No Crib for a Bed: A Christmas Story of Hope
The morning train to Lusaka was bursting with sound and color. People were crammed four across on benches normally meant for two. Boxes and bags were everywhere, as well as several caged chickens who were squawking out their accompaniment to the loud music blaring from the tinny speakers. Amazing Grace was playing.
How appropriate, the grandmother thought – except perhaps for the chickens, she added to herself with a smile. It was Christmas morning and the train was packed with people traveling to be with their families for the Christmas holiday. Everyone was so happy. The young mother hadn’t seemed very joyful, though. The elderly lady looked down at the tiny baby in her arms, and then looked anxiously out the window again. The mother should have been back by now. She was just a girl, really. And she hadn’t looked well at all. Too frail. Weak even. And she had had such an odd, sad look in her eyes as she handed over her baby. She had been traveling for hours and hadn’t brought any food with her, she had said. She wanted to go buy some bread and fruit from one of the vendors on the platform. But where was she? The last of the passengers were climbing back onto the train. The grandmother could hear the conductor shouting their eminent departure. Where was the mother? In a panic, the grandmother realized that the train was starting to move.
Suddenly she caught sight of the young girl on the platform. She was just standing there, staring at her. Why wasn’t she running for the train? What was she doing? Their gazes locked and in that brief instant, the young mother’s heart was laid bare. Tears were streaming down her thin cheeks. Her mouth moved in one word: “Please.” And the grandmother understood. As she lost sight of the girl, she looked down at the baby. So tiny. The grandmother lifted the blanket and saw the newly cut umbilical cord, still covered with fresh blood. The baby couldn’t be more than a few hours old.
We don’t know what the young girl’s story was. It is likely that she was ill and knew that she couldn’t care for her infant son. But she had hope that he could find a better life, and so left him in the care of a kindly grandmother. The young girl chose well. The elderly lady brought the baby to the authorities in Lusaka, who brought him to the the rescue clinic, a place of refuge for high risk infants. Most of our babies come to us as AIDS orphans, their sick mothers having died soon after giving birth.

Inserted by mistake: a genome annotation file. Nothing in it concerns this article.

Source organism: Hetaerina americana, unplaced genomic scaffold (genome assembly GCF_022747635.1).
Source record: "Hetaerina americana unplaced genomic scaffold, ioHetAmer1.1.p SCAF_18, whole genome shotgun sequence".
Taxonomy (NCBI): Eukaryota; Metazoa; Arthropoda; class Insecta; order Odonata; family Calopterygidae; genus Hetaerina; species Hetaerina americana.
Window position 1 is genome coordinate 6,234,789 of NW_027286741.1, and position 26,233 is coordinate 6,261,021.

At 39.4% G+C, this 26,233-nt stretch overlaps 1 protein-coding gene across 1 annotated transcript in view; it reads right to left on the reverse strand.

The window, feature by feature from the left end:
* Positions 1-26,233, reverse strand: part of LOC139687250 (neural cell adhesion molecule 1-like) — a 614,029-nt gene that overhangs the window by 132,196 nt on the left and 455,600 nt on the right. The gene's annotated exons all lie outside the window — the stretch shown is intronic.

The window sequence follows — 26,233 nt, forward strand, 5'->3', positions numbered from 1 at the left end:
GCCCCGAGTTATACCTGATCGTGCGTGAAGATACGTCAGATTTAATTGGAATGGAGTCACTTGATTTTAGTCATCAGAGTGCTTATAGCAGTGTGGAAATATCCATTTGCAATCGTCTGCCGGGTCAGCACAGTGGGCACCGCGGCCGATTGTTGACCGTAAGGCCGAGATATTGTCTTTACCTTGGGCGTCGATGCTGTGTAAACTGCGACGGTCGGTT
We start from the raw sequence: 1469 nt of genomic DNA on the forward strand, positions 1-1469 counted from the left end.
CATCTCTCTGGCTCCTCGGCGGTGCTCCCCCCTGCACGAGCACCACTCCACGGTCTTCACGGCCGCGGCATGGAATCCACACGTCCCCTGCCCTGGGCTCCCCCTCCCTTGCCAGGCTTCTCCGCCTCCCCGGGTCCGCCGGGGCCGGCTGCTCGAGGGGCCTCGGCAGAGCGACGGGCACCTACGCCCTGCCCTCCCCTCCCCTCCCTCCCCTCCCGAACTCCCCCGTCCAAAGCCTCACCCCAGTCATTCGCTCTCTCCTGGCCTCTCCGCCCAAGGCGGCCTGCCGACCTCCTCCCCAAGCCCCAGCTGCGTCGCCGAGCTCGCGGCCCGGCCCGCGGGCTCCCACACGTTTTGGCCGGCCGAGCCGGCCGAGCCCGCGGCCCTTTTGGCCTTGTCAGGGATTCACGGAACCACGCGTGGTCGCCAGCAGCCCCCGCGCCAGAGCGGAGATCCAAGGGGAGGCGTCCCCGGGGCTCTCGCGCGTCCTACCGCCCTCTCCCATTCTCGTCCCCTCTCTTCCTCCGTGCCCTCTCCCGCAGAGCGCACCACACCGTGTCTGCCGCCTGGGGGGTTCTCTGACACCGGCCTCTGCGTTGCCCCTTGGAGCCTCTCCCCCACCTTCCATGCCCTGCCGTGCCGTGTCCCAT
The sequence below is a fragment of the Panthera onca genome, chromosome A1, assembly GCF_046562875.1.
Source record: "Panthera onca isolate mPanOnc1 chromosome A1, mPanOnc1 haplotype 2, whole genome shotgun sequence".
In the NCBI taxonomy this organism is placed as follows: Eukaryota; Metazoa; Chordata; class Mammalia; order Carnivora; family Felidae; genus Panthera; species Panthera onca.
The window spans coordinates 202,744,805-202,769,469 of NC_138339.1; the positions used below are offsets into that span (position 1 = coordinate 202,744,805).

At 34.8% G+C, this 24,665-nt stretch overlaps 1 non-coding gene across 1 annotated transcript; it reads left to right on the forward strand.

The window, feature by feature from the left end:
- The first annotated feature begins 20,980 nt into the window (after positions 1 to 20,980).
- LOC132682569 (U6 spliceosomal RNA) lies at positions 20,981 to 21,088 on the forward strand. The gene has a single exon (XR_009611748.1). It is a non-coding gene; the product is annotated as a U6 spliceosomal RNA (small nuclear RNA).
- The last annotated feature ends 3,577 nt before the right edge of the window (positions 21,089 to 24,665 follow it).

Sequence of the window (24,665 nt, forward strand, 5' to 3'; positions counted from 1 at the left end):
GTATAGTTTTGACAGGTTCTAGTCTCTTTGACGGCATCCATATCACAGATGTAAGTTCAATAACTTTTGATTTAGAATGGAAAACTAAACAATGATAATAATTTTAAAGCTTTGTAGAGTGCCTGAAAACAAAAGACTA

We named the little Christmas baby Emmanuel. He has since been adopted by a Zambian family that was praying for a baby boy. He is now thriving in a loving home and, as his mother so desperately desired, this little boy’s hope for the future is indeed bright.
Perhaps it had something to do with the day he was born – and the one he is named after.
Mary and Joseph
A little girl and boy were born on July 29, 2005 in Lusaka , Zambia . The mother named them Mary and Joseph before succumbing to a brain tumor. The tiny twins were left motherless and would have died - like so many other abandoned newborns in Africa - had they not been taken in by our partners.
After several months of tender care, you can see from the photo that Mary and Joseph are now healthy, happy babies. They have become favorites of the staff, who report that the twins are always holding hands! Now that Mary and Joseph are stable, the rescue clinic will help them transition to a new home - with family members if possible, or with a loving foster home.
Ricky's mother died from AIDS soon after he was born. When he was brought to the rescue center, he was severely underdeveloped and lethargic from malnutrition. It was feared that Ricky would also test positive for HIV, and the staff held out little hope for his survival.
Weeks passed. Ricky clung to life and began to gain weight under the staff's tender care. However, he couldn't hold his head up or sit up by himself. Although by this time he was thought to be at least 11 months old, Ricky appeared to be completely unaware of his surroundings.